PORT ANGELES — A lawsuit against Clallam County and its elected community development director is stalling progress on addressing bed and breakfast regulations in the county.
Mary Ellen Winborn, director of the county Department of Community Development, told Clallam County commissioners Monday she does not want to put herself at risk for more liability by discussing or changing bed and breakfast regulations before the federal lawsuit against her and the county is resolved.
“We’re willing to do it; it’s just that in the meantime there is a lawsuit that has been filed and it has my name on it and Clallam County on it,” she said. “I don’t think it’s a good idea to move forward until that’s resolved.”
She said her experience has been that anything she says could be used against her.
“I am a low risk-taker when it comes to things like that,” she said.
In a lawsuit filed in U.S. District Court in Tacoma in December, Judy Lee of California alleges Winborn has worked to thwart her plans to build her dream home — a 32,000 square-foot, four-story “bed and breakfast” that features five bedrooms and 27 bathrooms — along the banks of Sequim Bay.
She purchased 5 acres at 695 E. Sequim Bay Road in 2016 to “make her home into an attractive bed and breakfast to allow others to enjoy the area,” according to the lawsuit.
Lee asserts her application is for a bed and breakfast within a single family residence while the county has determined the application is for a hotel, a prohibited use in the zone where the parcel is located.
It would be larger than the Quality Inn & Suites in Sequim and the new Clallam County Public Utility District headquarters in Carlsborg.
Lee and her attorneys have argued the building should be classified as a lodging house regulated by the International Residential Code, but the Clallam County Building Code Board of Appeals decided in 2016 it should be regulated under the International Building Code.
Boarding houses and other structures that fall under the International Building Code are required to have more safety features than buildings regulated by the residential code.
A letter from the International Code Council in 2016 said that while the plans show only five rental bedrooms, other rooms designated as family bedrooms could possibly be rented.
The ICC noted several issues, including the need for horizontal and vertical fire-resistance separation between sleeping units, smoke control, exit stairs from each story and accessibility for people with physical disabilities.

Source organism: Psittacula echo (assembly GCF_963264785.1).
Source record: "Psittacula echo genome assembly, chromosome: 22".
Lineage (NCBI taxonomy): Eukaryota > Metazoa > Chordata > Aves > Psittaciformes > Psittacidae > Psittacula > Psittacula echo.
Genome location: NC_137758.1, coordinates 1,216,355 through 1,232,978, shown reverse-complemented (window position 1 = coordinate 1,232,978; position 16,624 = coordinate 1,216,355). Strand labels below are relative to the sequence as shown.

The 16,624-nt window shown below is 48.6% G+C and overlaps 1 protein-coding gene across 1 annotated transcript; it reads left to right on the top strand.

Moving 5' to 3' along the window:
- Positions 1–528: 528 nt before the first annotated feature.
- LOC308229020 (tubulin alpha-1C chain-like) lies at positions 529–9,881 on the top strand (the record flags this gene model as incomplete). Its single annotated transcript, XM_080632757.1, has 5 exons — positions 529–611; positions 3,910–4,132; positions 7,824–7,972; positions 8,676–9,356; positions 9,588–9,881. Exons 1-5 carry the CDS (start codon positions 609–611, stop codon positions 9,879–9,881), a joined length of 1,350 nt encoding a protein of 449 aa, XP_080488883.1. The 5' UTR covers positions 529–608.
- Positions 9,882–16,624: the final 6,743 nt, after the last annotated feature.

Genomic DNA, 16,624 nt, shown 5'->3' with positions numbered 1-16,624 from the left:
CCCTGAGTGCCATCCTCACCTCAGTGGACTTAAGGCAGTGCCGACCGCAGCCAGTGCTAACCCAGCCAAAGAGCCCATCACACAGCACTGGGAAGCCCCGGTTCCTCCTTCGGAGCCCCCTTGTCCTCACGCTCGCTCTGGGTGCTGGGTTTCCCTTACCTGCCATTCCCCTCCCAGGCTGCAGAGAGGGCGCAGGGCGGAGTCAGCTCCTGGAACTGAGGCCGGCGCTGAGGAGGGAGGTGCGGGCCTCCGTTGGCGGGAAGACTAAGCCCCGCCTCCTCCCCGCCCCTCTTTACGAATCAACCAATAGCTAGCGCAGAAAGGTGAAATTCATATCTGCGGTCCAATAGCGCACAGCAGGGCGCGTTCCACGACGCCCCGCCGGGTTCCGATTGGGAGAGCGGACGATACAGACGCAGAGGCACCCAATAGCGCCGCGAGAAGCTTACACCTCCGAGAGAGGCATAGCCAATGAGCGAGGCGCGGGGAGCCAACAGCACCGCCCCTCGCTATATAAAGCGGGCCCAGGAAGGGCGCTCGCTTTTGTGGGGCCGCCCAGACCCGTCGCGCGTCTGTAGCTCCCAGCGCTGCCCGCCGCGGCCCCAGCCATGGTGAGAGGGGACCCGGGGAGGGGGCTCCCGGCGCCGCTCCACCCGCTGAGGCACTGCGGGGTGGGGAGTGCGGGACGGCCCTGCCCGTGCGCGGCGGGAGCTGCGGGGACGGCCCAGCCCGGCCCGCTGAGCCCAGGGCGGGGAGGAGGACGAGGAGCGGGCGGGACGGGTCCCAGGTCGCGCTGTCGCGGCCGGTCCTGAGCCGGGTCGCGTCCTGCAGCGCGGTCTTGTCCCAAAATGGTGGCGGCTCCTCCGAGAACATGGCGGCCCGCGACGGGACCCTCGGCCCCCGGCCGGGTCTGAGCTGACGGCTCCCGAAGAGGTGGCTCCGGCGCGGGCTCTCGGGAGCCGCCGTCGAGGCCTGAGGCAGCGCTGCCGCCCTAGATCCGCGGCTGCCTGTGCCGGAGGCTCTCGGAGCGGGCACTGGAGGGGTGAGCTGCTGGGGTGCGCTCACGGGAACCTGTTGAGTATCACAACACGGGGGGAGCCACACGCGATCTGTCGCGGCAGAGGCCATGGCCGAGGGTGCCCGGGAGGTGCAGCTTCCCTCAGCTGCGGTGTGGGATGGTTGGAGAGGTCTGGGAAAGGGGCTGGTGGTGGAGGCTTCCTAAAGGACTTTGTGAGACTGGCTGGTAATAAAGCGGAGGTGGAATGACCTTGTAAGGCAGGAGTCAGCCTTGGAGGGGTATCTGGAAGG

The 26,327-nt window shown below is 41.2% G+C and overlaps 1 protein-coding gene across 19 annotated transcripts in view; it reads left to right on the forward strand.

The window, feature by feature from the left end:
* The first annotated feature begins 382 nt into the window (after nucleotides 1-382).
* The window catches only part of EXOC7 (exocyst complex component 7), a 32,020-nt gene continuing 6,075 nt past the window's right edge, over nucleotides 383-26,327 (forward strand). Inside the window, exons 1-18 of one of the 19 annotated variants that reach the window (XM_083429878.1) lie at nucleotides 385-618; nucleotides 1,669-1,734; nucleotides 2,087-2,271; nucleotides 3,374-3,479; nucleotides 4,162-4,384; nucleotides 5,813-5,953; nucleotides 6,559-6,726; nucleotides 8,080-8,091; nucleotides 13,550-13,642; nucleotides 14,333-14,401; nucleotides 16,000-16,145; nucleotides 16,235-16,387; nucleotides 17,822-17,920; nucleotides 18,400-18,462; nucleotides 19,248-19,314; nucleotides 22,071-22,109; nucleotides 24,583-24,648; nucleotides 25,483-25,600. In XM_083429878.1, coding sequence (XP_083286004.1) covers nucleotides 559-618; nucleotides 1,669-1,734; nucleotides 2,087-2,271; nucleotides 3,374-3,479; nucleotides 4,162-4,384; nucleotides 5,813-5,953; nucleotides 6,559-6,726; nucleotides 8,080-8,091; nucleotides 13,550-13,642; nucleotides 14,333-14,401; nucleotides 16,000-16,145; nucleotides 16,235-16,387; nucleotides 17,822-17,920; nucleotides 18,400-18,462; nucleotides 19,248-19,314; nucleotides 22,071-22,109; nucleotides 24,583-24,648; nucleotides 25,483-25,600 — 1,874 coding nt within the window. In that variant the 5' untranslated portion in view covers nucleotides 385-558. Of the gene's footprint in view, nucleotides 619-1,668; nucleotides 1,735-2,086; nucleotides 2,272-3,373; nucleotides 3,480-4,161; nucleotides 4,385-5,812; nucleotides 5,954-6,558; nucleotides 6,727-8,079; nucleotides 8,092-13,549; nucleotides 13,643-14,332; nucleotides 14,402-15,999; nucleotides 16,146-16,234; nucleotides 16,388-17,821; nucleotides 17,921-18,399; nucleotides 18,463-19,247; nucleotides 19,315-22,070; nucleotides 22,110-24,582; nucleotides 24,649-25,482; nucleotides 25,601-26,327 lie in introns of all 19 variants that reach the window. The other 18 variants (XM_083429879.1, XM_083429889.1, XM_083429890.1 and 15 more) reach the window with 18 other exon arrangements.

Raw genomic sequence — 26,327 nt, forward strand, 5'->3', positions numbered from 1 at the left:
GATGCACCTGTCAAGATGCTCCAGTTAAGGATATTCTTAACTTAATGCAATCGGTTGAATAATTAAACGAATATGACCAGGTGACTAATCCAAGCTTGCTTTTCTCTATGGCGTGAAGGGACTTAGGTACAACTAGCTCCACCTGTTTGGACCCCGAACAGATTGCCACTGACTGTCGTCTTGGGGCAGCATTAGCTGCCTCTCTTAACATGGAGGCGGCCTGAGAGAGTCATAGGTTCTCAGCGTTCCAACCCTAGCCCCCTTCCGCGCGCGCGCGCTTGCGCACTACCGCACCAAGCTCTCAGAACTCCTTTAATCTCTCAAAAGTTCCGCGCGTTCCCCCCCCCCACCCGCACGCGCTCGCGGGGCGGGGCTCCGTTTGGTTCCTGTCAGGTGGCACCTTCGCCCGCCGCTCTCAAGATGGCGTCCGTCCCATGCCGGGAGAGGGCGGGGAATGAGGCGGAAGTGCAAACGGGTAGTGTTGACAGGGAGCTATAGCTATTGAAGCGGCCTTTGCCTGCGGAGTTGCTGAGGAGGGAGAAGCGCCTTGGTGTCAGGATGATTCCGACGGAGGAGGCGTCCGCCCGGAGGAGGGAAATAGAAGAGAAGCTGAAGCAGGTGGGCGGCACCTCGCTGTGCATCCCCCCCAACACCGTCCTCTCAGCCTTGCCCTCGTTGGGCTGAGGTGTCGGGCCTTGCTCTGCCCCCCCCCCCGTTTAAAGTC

The lawsuit claims Winborn “may have improperly influenced or tried to skew how the International Code Council should be interpreted to suit her desires.”
In the county’s response to the lawsuit, filed in February, it asks the judge to dismiss all claims in the lawsuit and for the county and Winborn to be awarded their costs, including reasonable attorneys’ fees.
U.S. District Judge Benjamin Settle ordered the four-day jury trial set for 9 a.m. March 12, 2019.
Clallam County Commissioner Bill Peach said Monday he is hearing from members of the public who want the county to follow through on its commitment to host public meetings in Forks, Port Angeles and Sequim on the issues of bed and breakfasts.
He said rather than addressing all the regulations regarding bed and breakfasts at once, he suggested that the county look now only at expanding the number of rooms allowed from five to eight and addressing other issues later.
“Let’s deal with one core issue and that’s the number of rooms,” he said. “We heard a lot of good comment and a lot of recurring comment was a move from five to eight.”
Winborn said her department has been focused on five rooms and the idea of expanding to eight had come up only recently. She said she was willing to discuss the number of rooms, but said she didn’t want to open herself up to additional liability in the lawsuit.
Peach said he had talked with officials in the Prosecuting Attorney’s Office, who believed that the county addressing the number of rooms allowed would not affect the lawsuit.
“My name is on it,” she said. “I’m being sued individually. I’d put anybody in my shoes.”
Commissioner Mark Ozias cautioned that no one from the prosecuting attorney’s office was at the work session and said he didn’t want to talk too in depth about the issue.
“I can understand your desire to be careful about what we’re talking about,” Ozias told Winborn.
Ozias said he didn’t feel comfortable with the thought of making regulatory changes without Winborn completely on board. He emphasized that Winborn was elected to her position.
“What that means to me personally as a single individual commissioner is that I think that means that I owe great deference to the director of community development with regard to ordinance changes as it relates to what we’re talking about here,” he said.
“Based on my interpretation of our charter and the history of our electorate, I don’t view that as something that’s appropriate for us.”
Ozias recommended the issue be discussed during an executive session and for county officials to find a way to move the issue forward without risking any more liability.
That executive session had not been scheduled as of Wednesday.
Winborn said without changes to the rules, it is possible to work with bed and breakfast owners on ways to expand their businesses, something she would be willing to do while the lawsuit moves forward.
“I’m willing to work with individual owners,” she said. “Given certain circumstances, we can do something to help them.”
Reporter Jesse Major can be reached at 360-452-2345, ext. 56250, or at [email protected].